In early 2020, my daughter approached me about fostering two brothers she met through her work with Peace4Kids, a nonprofit organization dedicated to building a sense of community for youth in foster care in the Compton area of Los Angeles. These two boys had come from a broken family in which both parents had struggled with homelessness, and one also suffered from drug addiction. The kids were placed into foster care with their older brother, but the caregiver decided that she no longer wanted the younger boys and “7-day’d” them, meaning that social services had seven days to find them a “new home.” They couldn’t find a home willing to take both boys so we were asked if we could provide a temporary respite home while they looked for a longer-term solution in which they could remain together.

As we welcomed the boys into our world, we became intimately acquainted with their lives as we took on new responsibilities, from driving them to school over an hour away so they didn’t have to switch schools, coordinating family visits with social workers, learning how to navigate Medicaid for doctors and dentists, and scheduling and participating in many different types of in-home therapy.

Two weeks after we took them in, Covid happened and everything went remote. My husband and I, our two high school daughters, and the two boys were all home trying to adjust to school and work on a computer and living in close quarters 24/7. Despite the challenges, the bond we formed made us feel like a family as we navigated this transitional period. During that extended period, we learned a lot about what it really means to set children up for success, especially when so many factors are against them.

Research shows children from poor backgrounds are more likely to experience poverty in adulthood. They are disproportionately affected by institutional and systemic inequities—less access to a quality education or opportunity and a racial wealth gap, all of which are key problems in the cycle of poverty. Understanding these factors is crucial in addressing generational poverty effectively.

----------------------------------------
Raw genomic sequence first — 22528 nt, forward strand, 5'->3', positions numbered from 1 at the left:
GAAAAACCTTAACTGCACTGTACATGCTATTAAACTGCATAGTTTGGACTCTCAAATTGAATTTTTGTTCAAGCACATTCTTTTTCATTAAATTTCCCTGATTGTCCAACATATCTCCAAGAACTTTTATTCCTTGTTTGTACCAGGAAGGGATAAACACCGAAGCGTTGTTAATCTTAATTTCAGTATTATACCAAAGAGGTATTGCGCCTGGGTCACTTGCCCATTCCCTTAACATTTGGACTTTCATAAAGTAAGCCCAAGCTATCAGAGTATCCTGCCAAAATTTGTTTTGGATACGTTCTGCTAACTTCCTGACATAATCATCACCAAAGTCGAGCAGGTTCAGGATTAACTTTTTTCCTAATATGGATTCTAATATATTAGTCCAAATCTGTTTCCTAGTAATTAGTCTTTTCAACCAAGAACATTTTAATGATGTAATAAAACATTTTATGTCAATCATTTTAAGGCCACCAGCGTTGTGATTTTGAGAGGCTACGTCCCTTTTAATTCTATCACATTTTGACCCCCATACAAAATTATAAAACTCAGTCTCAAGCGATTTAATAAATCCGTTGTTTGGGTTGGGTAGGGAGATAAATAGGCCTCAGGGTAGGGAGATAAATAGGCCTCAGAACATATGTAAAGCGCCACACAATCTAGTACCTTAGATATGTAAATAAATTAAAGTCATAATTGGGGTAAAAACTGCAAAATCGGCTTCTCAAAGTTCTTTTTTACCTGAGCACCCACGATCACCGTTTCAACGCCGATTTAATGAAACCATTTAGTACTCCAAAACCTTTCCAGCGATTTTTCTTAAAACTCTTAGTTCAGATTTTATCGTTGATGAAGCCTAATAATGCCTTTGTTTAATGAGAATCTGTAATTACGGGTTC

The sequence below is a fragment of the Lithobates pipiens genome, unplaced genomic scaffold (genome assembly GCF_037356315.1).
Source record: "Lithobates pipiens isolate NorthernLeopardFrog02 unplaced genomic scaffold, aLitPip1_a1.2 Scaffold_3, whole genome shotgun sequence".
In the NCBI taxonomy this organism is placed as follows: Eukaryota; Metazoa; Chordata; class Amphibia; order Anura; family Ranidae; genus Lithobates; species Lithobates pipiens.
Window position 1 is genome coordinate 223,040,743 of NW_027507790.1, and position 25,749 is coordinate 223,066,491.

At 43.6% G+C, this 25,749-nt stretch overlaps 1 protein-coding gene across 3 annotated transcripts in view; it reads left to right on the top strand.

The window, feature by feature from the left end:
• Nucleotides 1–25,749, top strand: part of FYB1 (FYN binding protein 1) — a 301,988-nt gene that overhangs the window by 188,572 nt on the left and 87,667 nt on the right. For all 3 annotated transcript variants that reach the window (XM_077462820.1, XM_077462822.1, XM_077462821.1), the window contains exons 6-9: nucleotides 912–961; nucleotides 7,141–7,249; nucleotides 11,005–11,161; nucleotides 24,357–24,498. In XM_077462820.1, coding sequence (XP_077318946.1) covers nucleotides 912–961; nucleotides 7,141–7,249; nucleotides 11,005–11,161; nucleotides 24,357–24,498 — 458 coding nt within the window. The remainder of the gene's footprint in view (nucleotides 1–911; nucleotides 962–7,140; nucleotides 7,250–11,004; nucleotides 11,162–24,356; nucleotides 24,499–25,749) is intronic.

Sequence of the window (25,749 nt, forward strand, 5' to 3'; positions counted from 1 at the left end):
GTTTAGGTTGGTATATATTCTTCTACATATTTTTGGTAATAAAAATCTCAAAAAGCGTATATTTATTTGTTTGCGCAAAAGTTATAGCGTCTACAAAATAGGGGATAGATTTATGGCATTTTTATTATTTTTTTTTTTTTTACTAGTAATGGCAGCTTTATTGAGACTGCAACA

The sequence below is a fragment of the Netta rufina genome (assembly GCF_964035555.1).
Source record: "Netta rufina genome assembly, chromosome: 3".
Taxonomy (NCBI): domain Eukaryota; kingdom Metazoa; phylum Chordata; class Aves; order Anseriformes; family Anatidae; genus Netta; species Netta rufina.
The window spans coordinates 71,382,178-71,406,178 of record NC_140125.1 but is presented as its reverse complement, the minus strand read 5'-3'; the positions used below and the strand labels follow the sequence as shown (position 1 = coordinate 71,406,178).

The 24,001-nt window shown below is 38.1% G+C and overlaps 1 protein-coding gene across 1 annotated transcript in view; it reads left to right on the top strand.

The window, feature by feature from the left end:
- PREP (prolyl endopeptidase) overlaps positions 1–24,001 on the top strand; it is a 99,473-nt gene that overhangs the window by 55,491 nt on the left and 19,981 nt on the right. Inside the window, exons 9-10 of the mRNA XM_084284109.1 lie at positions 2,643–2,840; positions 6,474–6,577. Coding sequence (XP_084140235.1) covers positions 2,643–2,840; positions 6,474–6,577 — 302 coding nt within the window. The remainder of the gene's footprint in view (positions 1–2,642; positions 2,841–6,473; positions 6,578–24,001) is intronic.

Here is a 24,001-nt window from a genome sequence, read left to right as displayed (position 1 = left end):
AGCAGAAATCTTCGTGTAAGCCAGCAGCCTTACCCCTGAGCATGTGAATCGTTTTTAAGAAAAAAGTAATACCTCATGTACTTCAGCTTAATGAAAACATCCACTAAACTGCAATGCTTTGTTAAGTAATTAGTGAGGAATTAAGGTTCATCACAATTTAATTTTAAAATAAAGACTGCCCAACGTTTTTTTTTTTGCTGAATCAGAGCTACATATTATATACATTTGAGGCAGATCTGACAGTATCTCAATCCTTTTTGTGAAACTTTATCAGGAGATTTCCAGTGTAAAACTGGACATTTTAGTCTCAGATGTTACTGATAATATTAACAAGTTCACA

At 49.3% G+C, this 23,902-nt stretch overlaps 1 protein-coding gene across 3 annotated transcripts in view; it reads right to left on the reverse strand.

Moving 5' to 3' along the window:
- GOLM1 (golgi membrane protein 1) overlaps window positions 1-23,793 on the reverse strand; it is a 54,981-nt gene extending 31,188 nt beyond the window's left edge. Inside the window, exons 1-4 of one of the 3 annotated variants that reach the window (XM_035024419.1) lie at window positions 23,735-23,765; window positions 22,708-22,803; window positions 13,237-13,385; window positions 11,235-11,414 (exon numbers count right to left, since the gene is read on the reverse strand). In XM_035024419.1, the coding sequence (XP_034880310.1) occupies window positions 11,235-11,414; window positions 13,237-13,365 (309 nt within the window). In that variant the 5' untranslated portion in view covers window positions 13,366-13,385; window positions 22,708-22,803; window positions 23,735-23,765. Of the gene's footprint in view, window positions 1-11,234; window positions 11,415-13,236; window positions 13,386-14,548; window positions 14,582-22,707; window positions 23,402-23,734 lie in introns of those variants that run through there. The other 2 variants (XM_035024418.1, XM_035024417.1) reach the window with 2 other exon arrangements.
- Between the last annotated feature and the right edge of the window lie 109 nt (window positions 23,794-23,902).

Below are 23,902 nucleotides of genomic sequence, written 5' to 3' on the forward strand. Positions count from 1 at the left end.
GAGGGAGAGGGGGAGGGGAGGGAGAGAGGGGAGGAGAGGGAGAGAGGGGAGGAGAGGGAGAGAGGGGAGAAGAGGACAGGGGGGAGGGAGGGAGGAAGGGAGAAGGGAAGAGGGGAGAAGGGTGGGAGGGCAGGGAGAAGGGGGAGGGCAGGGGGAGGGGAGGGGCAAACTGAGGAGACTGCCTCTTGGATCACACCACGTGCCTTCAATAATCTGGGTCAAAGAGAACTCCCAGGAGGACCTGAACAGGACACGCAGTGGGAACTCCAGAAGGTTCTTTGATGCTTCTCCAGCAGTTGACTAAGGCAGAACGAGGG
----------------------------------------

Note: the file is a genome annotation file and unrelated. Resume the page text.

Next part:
Limited access to quality education is a persistent obstacle in underserved communities, as many of these children are more likely to attend underfunded schools with inadequate resources. They find themselves caught in a cycle where their educational prospects are limited from the start, making it difficult to break free from the grip of poverty. In adulthood, that translates to lower-paying jobs that make it challenging to provide a stable home environment that fosters their own children’s physical, emotional and educational well-being.

And at no fault of their own, many of these young people also lack exposure to mentors who have achieved success and made good financial decisions, and that affects the children’s aspirations and expectations for the future. Without positive role models and financial guidance they’re navigating uncharted territory, unsure of how to set and achieve goals to break free from the constraints of their circumstances. But by creating a supportive environment that includes mentorship and financial education, we can offer underprivileged youth the tools they need to chart a course toward a brighter and more prosperous future.